Homeward Bound thrift store in New London to close
New London — The New London Homeless Hospitality Center announced Thursday that it is closing Homeward Bound Treasures, the thrift store it runs at 35 Golden St. to support its mission.
"Despite outstanding work by all our staff at HBT, we have not been able to sell enough to cover the cost of operating the store," the center wrote on Facebook. "The store looks great, has well priced merchandise and great customer service but all these positives have not been enough to generate the sales volume we need to cover costs."
The center will be winding down operations over the coming weeks, and John Russell — who got the store up and running 11 years ago — is volunteering to help with the transition.
The two paid employees working at Homeward Bound, the manager and a part-time truck driver, will continue working for NLHCC, Executive Director Catherine Zall told The Day.
Expanding on the reasons for closing, Zall said "the thrift store business has been a tough one," though she's not sure exactly why. She added that there's a lot of overhead, with rent and utilities costing about $50,000 a year.
"It just didn't make sense for us organizationally to be losing money on the thrift store, as much as it helped a lot of people get access to furniture," Zall said. "It's just, that's not our mission. Our mission is to help people experiencing homelessness."
She said NLHCC tried different strategies over the last three years, but staff couldn't find the right formula to make it work. The store went through a reorganization in 2018, which involved purging old inventory, tightening up the quality of items, and repainting.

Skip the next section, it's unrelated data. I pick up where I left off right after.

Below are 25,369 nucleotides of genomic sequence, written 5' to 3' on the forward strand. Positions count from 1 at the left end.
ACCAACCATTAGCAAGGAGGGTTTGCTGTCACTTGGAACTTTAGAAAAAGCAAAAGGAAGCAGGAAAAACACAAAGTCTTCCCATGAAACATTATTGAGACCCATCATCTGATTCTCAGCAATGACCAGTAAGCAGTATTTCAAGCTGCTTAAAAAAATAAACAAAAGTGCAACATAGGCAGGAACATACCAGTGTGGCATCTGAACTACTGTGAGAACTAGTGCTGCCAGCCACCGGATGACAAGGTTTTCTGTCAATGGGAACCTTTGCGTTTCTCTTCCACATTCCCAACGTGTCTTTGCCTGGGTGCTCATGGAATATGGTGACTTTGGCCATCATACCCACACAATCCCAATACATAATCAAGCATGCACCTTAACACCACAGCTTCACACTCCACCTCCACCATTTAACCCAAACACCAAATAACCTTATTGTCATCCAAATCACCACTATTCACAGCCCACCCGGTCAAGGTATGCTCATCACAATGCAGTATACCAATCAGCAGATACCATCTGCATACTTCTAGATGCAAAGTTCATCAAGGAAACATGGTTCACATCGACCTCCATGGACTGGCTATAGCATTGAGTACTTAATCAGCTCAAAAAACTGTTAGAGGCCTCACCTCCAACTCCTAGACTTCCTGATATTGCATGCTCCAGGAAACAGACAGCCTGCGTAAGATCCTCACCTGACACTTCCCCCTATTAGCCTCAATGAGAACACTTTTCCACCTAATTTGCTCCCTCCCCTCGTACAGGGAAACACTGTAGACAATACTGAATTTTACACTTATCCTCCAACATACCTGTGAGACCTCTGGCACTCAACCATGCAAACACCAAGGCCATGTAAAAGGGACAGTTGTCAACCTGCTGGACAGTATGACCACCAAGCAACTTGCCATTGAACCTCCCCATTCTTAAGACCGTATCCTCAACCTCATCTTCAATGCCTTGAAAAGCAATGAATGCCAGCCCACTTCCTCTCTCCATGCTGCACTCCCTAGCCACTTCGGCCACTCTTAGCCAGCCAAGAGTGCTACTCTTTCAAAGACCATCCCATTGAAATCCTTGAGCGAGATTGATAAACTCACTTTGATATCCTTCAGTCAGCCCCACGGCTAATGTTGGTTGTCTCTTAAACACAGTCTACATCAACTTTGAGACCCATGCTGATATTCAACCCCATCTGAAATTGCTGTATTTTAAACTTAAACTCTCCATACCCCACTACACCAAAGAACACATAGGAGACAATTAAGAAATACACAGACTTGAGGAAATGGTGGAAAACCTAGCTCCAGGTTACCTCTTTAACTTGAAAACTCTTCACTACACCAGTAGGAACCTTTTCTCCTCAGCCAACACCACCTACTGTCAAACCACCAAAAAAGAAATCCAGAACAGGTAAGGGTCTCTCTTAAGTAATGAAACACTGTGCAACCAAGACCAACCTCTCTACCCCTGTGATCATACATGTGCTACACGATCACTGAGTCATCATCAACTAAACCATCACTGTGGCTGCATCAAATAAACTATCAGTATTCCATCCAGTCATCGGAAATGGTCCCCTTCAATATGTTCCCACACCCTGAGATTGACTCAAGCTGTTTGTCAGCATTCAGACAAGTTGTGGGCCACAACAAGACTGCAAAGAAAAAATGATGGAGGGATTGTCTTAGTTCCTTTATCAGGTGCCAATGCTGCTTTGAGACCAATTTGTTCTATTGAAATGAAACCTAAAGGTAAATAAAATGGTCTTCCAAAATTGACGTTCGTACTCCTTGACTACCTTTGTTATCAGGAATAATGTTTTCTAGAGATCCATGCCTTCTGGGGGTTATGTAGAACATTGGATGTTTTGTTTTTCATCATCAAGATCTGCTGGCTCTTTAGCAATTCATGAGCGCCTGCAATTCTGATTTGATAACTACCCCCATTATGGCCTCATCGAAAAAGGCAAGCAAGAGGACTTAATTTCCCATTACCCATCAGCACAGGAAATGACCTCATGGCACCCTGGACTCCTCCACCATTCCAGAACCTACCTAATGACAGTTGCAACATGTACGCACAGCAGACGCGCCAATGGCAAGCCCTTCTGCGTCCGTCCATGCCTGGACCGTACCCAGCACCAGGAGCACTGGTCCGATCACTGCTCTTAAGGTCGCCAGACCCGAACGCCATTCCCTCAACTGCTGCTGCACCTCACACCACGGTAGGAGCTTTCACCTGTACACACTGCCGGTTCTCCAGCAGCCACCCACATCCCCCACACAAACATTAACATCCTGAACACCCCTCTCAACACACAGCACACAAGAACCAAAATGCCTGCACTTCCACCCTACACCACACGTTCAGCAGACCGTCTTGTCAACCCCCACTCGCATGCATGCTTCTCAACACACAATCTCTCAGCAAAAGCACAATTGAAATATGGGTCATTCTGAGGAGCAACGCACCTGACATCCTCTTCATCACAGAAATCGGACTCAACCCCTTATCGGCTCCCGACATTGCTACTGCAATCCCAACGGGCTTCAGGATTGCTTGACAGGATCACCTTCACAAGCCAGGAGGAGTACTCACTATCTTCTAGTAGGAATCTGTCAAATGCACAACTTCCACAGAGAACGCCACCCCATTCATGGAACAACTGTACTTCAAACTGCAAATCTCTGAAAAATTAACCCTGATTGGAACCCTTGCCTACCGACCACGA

Homeward Bound opened when the Mystic Marriott was redoing the hotel and "had lots of pretty decent furniture they were replacing," Zall said. Russell and others decided to try to sell the furniture.
A 2009 article in The Day said Mystic Marriott donated more than 1,000 pieces of furniture to the Homeless Hospitality Center and other charities, such as the Front Porch Foundation and the Furniture Bank.
For the past three years, the store manager has been Nicole Thomas, who said she was informed of Homeward Bound's approaching closure a few weeks ago. As drivers of the closure, she pointed to online retailers such as Amazon and Wayfair, and how downtown New London "just started to look a little more empty."
She said that along with finding furniture and glassware, people could come to the store to get "oddball things you won't find at Walmart," and that Homeward Bound had a community atmosphere where visitors could come to see the people who were working.
Thomas says the store has about 10 consistent volunteers and a group of about eight people who come once a week from The Light House, a nonprofit serving people with intellectual and developmental disabilities.
Thomas left the store on Feb. 8 and now is working in the finance office for the Homeless Hospitality Center.
The center said in its Facebook post that it will be deepening its partnership with Habitat for Humanity's ReStore by directing donors to the Waterford location, and by purchasing items at ReStore for apartments where the center houses guests.
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